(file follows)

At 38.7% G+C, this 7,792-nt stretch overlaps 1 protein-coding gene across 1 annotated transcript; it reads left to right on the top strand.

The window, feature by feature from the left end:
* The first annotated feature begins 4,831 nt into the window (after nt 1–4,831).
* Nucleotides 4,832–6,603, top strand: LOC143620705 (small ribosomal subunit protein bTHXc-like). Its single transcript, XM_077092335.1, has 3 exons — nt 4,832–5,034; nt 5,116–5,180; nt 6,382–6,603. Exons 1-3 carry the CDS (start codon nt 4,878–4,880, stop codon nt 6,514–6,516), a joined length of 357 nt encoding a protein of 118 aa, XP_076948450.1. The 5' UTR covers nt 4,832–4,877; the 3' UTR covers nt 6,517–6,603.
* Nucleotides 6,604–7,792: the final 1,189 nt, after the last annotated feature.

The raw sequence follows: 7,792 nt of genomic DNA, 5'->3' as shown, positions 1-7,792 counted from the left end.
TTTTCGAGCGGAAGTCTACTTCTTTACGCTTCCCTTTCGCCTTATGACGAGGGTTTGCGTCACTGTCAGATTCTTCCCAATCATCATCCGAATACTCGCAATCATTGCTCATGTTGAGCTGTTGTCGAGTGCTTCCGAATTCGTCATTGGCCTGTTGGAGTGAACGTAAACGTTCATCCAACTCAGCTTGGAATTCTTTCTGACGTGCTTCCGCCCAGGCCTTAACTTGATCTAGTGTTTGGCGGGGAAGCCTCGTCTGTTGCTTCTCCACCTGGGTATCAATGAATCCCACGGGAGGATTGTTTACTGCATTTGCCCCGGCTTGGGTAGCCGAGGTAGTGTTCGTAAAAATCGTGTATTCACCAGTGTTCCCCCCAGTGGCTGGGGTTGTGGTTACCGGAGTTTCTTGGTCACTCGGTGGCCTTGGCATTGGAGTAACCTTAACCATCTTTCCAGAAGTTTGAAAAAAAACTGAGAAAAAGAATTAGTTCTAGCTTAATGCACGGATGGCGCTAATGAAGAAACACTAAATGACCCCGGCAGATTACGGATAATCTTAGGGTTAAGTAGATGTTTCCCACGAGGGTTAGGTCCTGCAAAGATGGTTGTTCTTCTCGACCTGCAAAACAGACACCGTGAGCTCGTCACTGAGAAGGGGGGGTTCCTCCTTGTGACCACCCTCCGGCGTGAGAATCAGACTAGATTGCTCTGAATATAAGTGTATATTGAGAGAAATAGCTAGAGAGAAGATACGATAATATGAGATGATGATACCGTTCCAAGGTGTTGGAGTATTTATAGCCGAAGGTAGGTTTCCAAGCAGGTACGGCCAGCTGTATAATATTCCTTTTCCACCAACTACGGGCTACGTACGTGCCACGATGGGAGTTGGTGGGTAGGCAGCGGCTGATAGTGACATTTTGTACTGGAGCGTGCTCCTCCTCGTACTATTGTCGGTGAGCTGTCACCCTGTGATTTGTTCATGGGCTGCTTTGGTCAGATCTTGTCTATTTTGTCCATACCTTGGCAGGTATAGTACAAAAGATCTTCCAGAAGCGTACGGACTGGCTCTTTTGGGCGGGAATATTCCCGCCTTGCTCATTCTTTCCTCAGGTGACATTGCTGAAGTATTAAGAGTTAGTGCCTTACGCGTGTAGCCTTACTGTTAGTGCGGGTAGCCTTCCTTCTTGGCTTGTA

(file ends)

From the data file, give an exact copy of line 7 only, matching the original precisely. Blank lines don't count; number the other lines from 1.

TTTTCGAGCGGAAGTCTACTTCTTTACGCTTCCCTTTCGCCTTATGACGAGGGTTTGCGTCACTGTCAGATTCTTCCCAATCATCATCCGAATACTCGCAATCATTGCTCATGTTGAGCTGTTGTCGAGTGCTTCCGAATTCGTCATTGGCCTGTTGGAGTGAACGTAAACGTTCATCCAACTCAGCTTGGAATTCTTTCTGACGTGCTTCCGCCCAGGCCTTAACTTGATCTAGTGTTTGGCGGGGAAGCCTCGTCTGTTGCTTCTCCACCTGGGTATCAATGAATCCCACGGGAGGATTGTTTACTGCATTTGCCCCGGCTTGGGTAGCCGAGGTAGTGTTCGTAAAAATCGTGTATTCACCAGTGTTCCCCCCAGTGGCTGGGGTTGTGGTTACCGGAGTTTCTTGGTCACTCGGTGGCCTTGGCATTGGAGTAACCTTAACCATCTTTCCAGAAGTTTGAAAAAAAACTGAGAAAAAGAATTAGTTCTAGCTTAATGCACGGATGGCGCTAATGAAGAAACACTAAATGACCCCGGCAGATTACGGATAATCTTAGGGTTAAGTAGATGTTTCCCACGAGGGTTAGGTCCTGCAAAGATGGTTGTTCTTCTCGACCTGCAAAACAGACACCGTGAGCTCGTCACTGAGAAGGGGGGGTTCCTCCTTGTGACCACCCTCCGGCGTGAGAATCAGACTAGATTGCTCTGAATATAAGTGTATATTGAGAGAAATAGCTAGAGAGAAGATACGATAATATGAGATGATGATACCGTTCCAAGGTGTTGGAGTATTTATAGCCGAAGGTAGGTTTCCAAGCAGGTACGGCCAGCTGTATAATATTCCTTTTCCACCAACTACGGGCTACGTACGTGCCACGATGGGAGTTGGTGGGTAGGCAGCGGCTGATAGTGACATTTTGTACTGGAGCGTGCTCCTCCTCGTACTATTGTCGGTGAGCTGTCACCCTGTGATTTGTTCATGGGCTGCTTTGGTCAGATCTTGTCTATTTTGTCCATACCTTGGCAGGTATAGTACAAAAGATCTTCCAGAAGCGTACGGACTGGCTCTTTTGGGCGGGAATATTCCCGCCTTGCTCATTCTTTCCTCAGGTGACATTGCTGAAGTATTAAGAGTTAGTGCCTTACGCGTGTAGCCTTACTGTTAGTGCGGGTAGCCTTCCTTCTTGGCTTGTA